Tourists have been flocking to the Top End to escape dreary weather around much of the country.
In early September, the Bureau of Meteorology confirmed that a La Niña event is under way in the Pacific Ocean, increasing the likelihood of above-average rainfall during spring and summer in eastern Australia.
According to forecaster WeatherZone, current forecasts indicate that this episode is expected to peak during spring (most likely around November) and then weaken in early-to-mid summer.
This does not bode well for Aussies planning a spring or summer vacation on the eastern seaboard.
Tourism NT commissioned research into Australians’ consumer sentiment and travel plans before the summer season.
The research revealed that 84 per cent of Australians feel their ability to enjoy summer has been affected over the past three years, and 68 per cent are eager to take advantage of the upcoming summer early.
The Dry season, running from May until October, is arguably the best time to visit the Northern Territory.
The days are warm and sunny, the nights cool; and importantly, humidity levels are lower than in the Wet season: About 60 to 65 per cent.
Executive director of marketing at Tourism NT, Tony Quarmby, told Travel Weekly that Aussies should take advantage of the Territory’s warm weather.
“With our new research finding that 63 per cent of Australians would consider getting their summer holiday in early if they could expect summer-like conditions, we are encouraging holidaymakers to whip out their short sleeves and enjoy an early summer from September in the Territory,” Mr Quarmby said.
“We know that almost half of the country is planning to take a holiday this spring or summer.
“With La Niña unfortunately showing warnings of continuing into this summer and a negative IOD event under way, we’re inviting Aussies that are sick of the rain and cold to join us for an early summer full of adventure and fun, with a range of great deals and savings.”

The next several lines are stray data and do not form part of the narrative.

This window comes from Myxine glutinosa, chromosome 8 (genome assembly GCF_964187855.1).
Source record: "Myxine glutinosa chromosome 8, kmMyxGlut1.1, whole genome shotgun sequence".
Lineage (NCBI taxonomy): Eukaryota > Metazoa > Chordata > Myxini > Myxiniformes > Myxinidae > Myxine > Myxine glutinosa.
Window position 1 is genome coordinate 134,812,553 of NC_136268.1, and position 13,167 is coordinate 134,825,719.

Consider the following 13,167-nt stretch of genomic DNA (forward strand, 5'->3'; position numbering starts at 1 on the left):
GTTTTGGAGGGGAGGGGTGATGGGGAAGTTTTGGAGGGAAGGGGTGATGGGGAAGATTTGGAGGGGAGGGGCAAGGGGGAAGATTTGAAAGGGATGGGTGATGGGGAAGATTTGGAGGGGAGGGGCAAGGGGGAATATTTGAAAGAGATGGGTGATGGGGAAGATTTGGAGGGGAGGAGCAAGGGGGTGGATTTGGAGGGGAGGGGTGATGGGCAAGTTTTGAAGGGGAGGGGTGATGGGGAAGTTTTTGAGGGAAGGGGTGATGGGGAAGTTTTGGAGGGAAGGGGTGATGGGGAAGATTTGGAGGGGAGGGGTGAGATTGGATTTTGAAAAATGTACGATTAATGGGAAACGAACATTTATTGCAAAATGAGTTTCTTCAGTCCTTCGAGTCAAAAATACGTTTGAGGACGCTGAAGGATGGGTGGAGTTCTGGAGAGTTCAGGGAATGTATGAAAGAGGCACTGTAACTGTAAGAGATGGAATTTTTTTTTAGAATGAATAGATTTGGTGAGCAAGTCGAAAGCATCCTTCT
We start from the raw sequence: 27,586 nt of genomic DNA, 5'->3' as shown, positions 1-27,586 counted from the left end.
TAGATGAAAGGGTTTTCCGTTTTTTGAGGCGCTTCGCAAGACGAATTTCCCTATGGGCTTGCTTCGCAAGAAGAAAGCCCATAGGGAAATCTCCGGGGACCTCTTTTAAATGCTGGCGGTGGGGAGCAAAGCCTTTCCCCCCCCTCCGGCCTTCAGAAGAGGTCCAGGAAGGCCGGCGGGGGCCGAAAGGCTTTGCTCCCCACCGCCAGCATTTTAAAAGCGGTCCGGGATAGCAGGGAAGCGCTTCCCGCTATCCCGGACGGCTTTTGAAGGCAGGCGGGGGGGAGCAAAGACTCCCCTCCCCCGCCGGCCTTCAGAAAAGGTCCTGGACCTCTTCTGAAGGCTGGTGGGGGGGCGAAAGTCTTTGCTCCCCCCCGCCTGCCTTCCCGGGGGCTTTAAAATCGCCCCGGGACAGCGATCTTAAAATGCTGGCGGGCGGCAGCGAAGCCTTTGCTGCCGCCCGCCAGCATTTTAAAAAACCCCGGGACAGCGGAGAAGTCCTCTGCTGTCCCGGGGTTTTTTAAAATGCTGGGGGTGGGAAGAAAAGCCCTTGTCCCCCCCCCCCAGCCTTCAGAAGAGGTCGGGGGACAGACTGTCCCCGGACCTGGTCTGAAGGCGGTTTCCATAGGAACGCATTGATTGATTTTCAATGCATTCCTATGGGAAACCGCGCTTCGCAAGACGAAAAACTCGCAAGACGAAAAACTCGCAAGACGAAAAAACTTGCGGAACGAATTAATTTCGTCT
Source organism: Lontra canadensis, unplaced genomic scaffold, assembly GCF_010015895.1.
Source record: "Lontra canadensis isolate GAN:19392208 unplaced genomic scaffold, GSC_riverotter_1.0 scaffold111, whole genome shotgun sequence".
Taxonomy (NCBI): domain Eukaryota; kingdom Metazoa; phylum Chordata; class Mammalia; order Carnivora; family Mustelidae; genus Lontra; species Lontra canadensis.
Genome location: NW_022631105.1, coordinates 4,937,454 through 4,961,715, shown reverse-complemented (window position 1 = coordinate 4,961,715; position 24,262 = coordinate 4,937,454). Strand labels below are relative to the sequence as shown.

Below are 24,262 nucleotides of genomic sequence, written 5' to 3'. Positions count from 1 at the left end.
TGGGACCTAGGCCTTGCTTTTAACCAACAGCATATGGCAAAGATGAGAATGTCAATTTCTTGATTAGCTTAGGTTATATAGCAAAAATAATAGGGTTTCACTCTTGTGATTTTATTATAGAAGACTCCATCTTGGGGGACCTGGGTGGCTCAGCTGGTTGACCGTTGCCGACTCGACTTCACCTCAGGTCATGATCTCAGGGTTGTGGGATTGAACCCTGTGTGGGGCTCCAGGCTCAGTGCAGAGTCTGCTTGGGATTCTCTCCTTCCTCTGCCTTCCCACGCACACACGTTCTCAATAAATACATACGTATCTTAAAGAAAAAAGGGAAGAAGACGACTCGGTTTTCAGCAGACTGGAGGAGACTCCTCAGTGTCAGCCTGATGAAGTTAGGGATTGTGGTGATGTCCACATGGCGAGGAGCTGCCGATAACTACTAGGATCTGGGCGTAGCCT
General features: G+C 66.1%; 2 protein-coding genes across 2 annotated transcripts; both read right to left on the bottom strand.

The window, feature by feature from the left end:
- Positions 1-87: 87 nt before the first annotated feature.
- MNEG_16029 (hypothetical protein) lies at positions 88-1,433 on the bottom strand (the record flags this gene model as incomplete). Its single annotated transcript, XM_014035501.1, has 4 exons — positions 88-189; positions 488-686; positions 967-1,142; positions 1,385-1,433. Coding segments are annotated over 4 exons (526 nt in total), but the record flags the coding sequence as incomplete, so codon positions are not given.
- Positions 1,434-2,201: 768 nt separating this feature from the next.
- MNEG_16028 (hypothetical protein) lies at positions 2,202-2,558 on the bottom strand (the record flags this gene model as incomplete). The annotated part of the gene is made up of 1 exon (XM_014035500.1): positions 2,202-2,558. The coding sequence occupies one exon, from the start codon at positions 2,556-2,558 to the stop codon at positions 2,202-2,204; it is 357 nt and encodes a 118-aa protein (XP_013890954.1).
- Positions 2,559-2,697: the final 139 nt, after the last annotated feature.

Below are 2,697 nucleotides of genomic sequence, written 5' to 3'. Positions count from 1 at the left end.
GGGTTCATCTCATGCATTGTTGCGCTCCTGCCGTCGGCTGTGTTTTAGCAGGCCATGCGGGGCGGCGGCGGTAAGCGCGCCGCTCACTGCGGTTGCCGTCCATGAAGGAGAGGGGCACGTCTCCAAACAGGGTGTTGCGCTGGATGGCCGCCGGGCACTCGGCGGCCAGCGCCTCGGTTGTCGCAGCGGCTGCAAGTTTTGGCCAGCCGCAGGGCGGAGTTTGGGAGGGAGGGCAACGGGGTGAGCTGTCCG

One of the Territory’s most popular destinations is Kakadu National Park.
Over a three-year average from 2017 to 2019, the Kakadu and Arnhem Land region received 212,000 visitors, who stayed an estimated 879,000 nights and contributed an estimated $187 million to the economy.
Kakadu is world famous for ancient Indigenous rock art, its cascading waterfalls, endless vistas, surreal rock formations and crocs – lots of crocs.
One of the best and most notorious places to see these prehistoric scaly beasts is Cahills Crossing, a river causeway that visitors traverse in four-wheel-drives at low tide or go to watch the crocs feed at high tide.
Cahills Crossing boasts one of the highest densities of crocodiles anywhere in Kakadu, with the biggest specimens between 4.5 and 5 metres long and weighing up to 700 kilograms.
Serious safety concerns were raised earlier in the year when images emerged of tourists crowding around the banks of the crocodile-infested river where people have previously been killed.
The crossing’s viewing area has been closed since May, but reopened on Wednesday following a $3 million upgrade at the site.
The upgrade provides visitors with a safe vantage point to view crocodiles.
The Cahills Crossing site upgrades are part of the government’s $276 million investment into upgrading infrastructure in the dual World Heritage-listed Kakadu National Park.
The infrastructure was designed in close collaboration with the region’s Traditional Owners to showcase and protect the site’s unique environmental and cultural values.
Minister for the Environment and Water Tanya Plibersek said that one of her first trips as a newly minted minister was to Kakadu National Park to listen and learn from Traditional Owners.
“The construction of the new Cahills Crossing viewing platform, picnic area and walking trail will give visitors to Kakadu National Park an unforgettable wildlife experience while keeping them safe,” she said.
“Importantly, this project was co-designed with Traditional Owners from Kakadu to ensure the natural and cultural values of the site are protected.”
Federal Member for Lingiari Marion Scrymgour said that the co-design process between Parks Australia, Traditional Owners and local architects ensured the protection of the area’s natural and cultural values.
“The Albanese Labor government is delivering on its commitment to roll out infrastructure at Kakadu National Park in close consultation with Traditional Owners and this project demonstrates that commitment,” Ms Scrymgour said.
This was written with the aid of Tourism NT
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